4 Foods Women with Fibroids Should Avoid:Term Life

The days following my myomectomy in 2009 where doctors removed 8 fibroids the size of a 4 month old fetus from my uterus, I put a sign on my refrigerator that said:  STOP FEEDING YOUR FIBROIDS!  It was my daily reminder to stop feeding my body food that was making me sick.

Training myself to stop eating bad foods is something I struggle with even today.  The difference is that now I know how good quality food makes me feel vs food that has zero nutritional quality.  Even when I think I am cheating, my body lets me know I am not fooling anyone but the little voice in my head that told me it was okay to eat those things.  My body feels the effects the next morning when I am quietly cussing at the sun for rising too soon.

I wanted to share with you some of items I have crossed off my list of foods women with fibroids should avoid for improved health and well-being.


I am not a vegan or vegetarian; I just enjoy a diet full of raw fruits, vegetables, and grains.  I actually think meat is acceptable in EXTREMELY LIMITED QUANTITIES — meaning meat does not need to be present in every meal of your life.  Where your meat comes from makes a huge difference.  The meat most of us buy in conventional grocery stores or in fast food restaurants is filled with a number of natural and synthetic growth hormones.  These hormones produce heavier flesh, making a bigger profit for food production corporations.  However when we eat the meat, we also ingest those same growth hormones, which can cause extreme weight gain, hormone imbalance, problems with the reproductive system, cancers, and other diseases.  The growth hormones can also cause fibroids to quickly grow larger.  So unless you are raising cows and chickens in your backyard and you are able to give them organic feed, you can never really be sure that the meat is produced without hormones.


If you read some websites, some health professionals will tell you that lack of dairy in the black woman’s diet is part of what causes fibroids.  Many people of color are lactose intolerant and tend to stay away from dairy products.  As a result many of us have a vitamin D deficiency — which some believe has a direct link to the growth of fibroids.  However, gorging your body with cow’s milk is not the answer to the fibroid problem.  To put it plainly, dairy products have no nutritional use for the human body.  A woman’s body produces milk for her babies so that their organs will grow and function at their optimum level, the immune system will get stronger, the bones, nervous system, and connective tissue will develop at a normal rate.  These vital functions need the nutritional support of mother’s milk in the first 5 years of life.  This time period represents the greatest amount of growth the human body will experience during a normal life span.

Cow’s milk is produced for similar reasons as human milk is produced — to support the nutritional needs of their young.  However, there is a major difference between a calf and a human baby:  the calf weighs about 70 to 100 pounds at birth compared to human babies weighing in at 8 to 10 pounds.  The calf drinks it’s mother’s milk so that it can grow to about 500 pounds in its first few months of life!  Unless you want a 70 pound toddler running around (and that may not be so far off if we keep feeding our children the way we do…), it clearly is not necessary to give a human child cow’s milk.  I DO, however, believe there is a connection between vitamin D and fibroids — we just don’t need milk to get it.  I will expound upon this topic further in this blog series.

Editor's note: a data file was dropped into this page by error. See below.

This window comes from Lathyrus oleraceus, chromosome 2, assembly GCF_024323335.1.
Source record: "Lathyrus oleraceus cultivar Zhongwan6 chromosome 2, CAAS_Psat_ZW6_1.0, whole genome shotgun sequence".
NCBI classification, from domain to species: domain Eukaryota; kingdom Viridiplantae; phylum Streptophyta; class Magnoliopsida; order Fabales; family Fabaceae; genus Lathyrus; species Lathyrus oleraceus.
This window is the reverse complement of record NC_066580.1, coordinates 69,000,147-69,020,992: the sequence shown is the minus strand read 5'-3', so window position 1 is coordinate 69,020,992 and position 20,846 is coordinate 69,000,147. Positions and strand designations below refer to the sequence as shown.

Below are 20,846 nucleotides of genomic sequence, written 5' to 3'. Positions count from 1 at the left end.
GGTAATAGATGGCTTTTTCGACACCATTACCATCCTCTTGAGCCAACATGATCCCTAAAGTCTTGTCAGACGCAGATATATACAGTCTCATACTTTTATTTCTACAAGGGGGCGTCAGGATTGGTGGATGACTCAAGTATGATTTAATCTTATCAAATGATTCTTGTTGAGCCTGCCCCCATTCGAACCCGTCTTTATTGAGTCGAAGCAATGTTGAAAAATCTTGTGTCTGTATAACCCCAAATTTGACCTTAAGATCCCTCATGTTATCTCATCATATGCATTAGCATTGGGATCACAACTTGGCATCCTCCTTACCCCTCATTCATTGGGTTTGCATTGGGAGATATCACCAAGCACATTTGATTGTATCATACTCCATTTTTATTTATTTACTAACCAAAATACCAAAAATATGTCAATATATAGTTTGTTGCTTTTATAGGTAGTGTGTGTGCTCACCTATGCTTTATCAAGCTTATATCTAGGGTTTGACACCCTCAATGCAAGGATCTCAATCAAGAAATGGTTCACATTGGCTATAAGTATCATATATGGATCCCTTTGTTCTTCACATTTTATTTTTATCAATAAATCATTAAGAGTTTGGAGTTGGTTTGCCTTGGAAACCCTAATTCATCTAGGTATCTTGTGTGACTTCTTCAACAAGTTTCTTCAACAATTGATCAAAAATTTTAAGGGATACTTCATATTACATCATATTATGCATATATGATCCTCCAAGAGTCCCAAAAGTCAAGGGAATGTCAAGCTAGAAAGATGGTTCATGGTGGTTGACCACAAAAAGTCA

Tofu, or soy products, are a popular meat replacement in many vegetarian items at the grocery store and restaurants.  When I first began eating more vegan options, I turned towards tofu to recreate the meaty texture and that “full” feeling I was seeking in my meals.  Since I have been experimenting with other foods, I now avoid tofu as much as possible.  Why?  Soy contains loads of estrogen — a hormone that feeds uterine fibroids.  Since learning that piece of information, I have replaced tofu with fresh mushrooms.  I no longer buy soy milk and instead choose to make my own almond milk — a very easy, tasty, and protein filled drink that is much healthier for you.


Before my surgery, I had horrible menstrual cycles where every Thursday I could count on bleeding through my clothes.  I would rush to get home by 6pm because that was usually around the time when it would happen.  That way I could at least bleed in privacy of my own home.  The heavy bleeding zapped all my energy, making me disinterested in cooking my own food or many other things I normally enjoyed.  During these low energy days and weeks, I would reach for a cheeseburger as my body was looking for beef to rebuild my iron supply.  It seemed to work for the first few months, but then I noticed that my bleeding got worse when eating the processed burger meat.  While I have no proof of my findings outside of my own logical guesses, I think it was the preservatives and hormones (and who knows what else is in there…) in the meat that made my bleeding worse.  So now I strongly believe it is best to avoid any fast food in any form as most places utilize very poor quality meat overloaded with hormones that have no business being in food in the first place.